Multi Function Table Saw Hold Down Jig

A taper jig or straight line jointing jig is an easy project that anyone with a table saw can benefit from. There are many variations out there and I urge you to look at as many as you can before you decide which design is appropriate for you. I’ve used a few different designs through the years. Here I’m going to show you my latest design that takes a bit of what I like from my previous designs.

What most all table saw jigs and sleds have in common is the fact that they are positioned on the saw via a runner in the miter slot. Not this one though. For the sake of easy use this sled will have no miter slot runner. Instead it will simply run against the saw fence like any other piece of wood. This may be of benefit to some of you out there that have odd shaped miters lots. Some of the bench top saws I have seen have weird tabs that stick out in the miter slot to prevent the miter gauge from coming out. All you will have to do is set your fence to the width of the jig every time and make sure it is parallel to the blade. IF YOUR SAW DOES NOT HAVE A RIVING KNIFE DO NOT PULL THE SLED BACKWARDS AFTER THE CUT AS I DO IN THE VIDEO. This jig should only go forward through the cut with the jig firmly sliding against the fence just like cutting anything else if you do not have a riving knife.

You will need the following materials:

  • 12” wide by however long you want 3/4” plywood.
  • At least two 3-1/2” long carriage bolts. The diameter isn’t too important. Having a bunch can be handy at times.
  • A matching number of corresponding fender washers and hex nuts or t-nuts.
  • A few scrap pieces of hardwood. I actually made the hold downs out of pallet wood while I was making the sled.

The principle of this jig is to allow multiple hold down locations that can be selected as needed by the material that is being used. To increase the options you can drill as many counter-bored holes on the bottom side of your sled. First, use a forstner bit to drill a hole that will allow the head of the carriage bolt to be completely inset in the plywood. Then drill out the center of each of those holes with a drill bit that matches the diameter of your carriage bolts. Now you should have quite a few options to insert a carriage bolt from below and because it is sunk into the sled you shouldn’t be scratching up the table saw surface. The one I made is 12” wide and has a carriage bolt location at every 3” in both directions.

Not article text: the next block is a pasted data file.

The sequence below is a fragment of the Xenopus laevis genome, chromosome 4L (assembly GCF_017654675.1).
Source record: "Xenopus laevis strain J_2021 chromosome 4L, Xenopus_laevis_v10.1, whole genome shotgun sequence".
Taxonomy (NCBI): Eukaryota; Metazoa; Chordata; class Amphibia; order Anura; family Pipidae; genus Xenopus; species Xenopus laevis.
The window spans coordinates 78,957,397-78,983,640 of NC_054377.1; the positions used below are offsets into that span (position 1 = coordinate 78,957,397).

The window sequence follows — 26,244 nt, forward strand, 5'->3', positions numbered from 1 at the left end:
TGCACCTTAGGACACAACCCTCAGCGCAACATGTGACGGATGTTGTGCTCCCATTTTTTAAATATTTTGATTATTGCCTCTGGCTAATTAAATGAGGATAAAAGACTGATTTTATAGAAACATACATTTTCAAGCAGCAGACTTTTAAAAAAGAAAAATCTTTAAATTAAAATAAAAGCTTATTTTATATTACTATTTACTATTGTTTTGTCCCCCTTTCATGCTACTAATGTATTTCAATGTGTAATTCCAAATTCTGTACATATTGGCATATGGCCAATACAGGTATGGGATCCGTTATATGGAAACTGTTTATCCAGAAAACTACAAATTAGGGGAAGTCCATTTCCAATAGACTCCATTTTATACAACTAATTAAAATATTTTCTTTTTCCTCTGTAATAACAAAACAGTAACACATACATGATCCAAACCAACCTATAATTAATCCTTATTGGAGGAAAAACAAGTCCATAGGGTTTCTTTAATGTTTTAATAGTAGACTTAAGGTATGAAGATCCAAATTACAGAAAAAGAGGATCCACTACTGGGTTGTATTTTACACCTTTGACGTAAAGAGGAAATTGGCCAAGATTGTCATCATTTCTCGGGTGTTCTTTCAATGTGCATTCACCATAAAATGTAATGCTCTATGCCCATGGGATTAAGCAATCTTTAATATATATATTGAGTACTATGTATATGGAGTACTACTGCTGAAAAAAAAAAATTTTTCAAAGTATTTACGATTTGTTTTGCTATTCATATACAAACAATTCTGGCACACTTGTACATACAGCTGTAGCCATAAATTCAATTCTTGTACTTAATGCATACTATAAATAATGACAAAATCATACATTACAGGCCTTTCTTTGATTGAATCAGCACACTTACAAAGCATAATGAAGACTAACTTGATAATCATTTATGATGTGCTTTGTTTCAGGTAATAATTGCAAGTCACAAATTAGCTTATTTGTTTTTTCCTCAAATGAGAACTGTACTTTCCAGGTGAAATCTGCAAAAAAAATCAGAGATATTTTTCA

multi function tale saw hold down jig (2)

To hold your work piece down we need a few arms. The simplest form of a hold down arm is a long piece of wood with a few holes drilled in it. It is beneficial to drill the holes bigger than the diameter of the carriage bolt to allow for non horizontal clamping of odd thickness materials. You will also need some various thickness scraps for spacer blocks for the opposite side of the arms.

You can make some fancy 5 point star knobs if you wish. I chose to cut a few scrap squares of maple and put a t-nut in the middle. Another option is to use regular hex nuts. To use hex nuts drill a through hole that is the diameter of your carriage bolt and drill a counter-bore that is the depth of your hex nut and the same diameter as the width of the hex nut. Then pound the nut into the counter-bore with a hammer.

multi function tale saw hold down jig (1)

I hope you might find this little jig useful. I don’t have any plans for it because it’s pretty self explanatory. Last year I made a smaller version that ran on the miter slot. The video is pretty crappy but for those who are interested here it is.



  1. Ok.. not sure how that comment came from the mycricutcloset account…. but I hit post comment before I noticed it. LOL. Thanks for another great project. Seems like my “to make” list is filled with a lot of stuff from your site. :)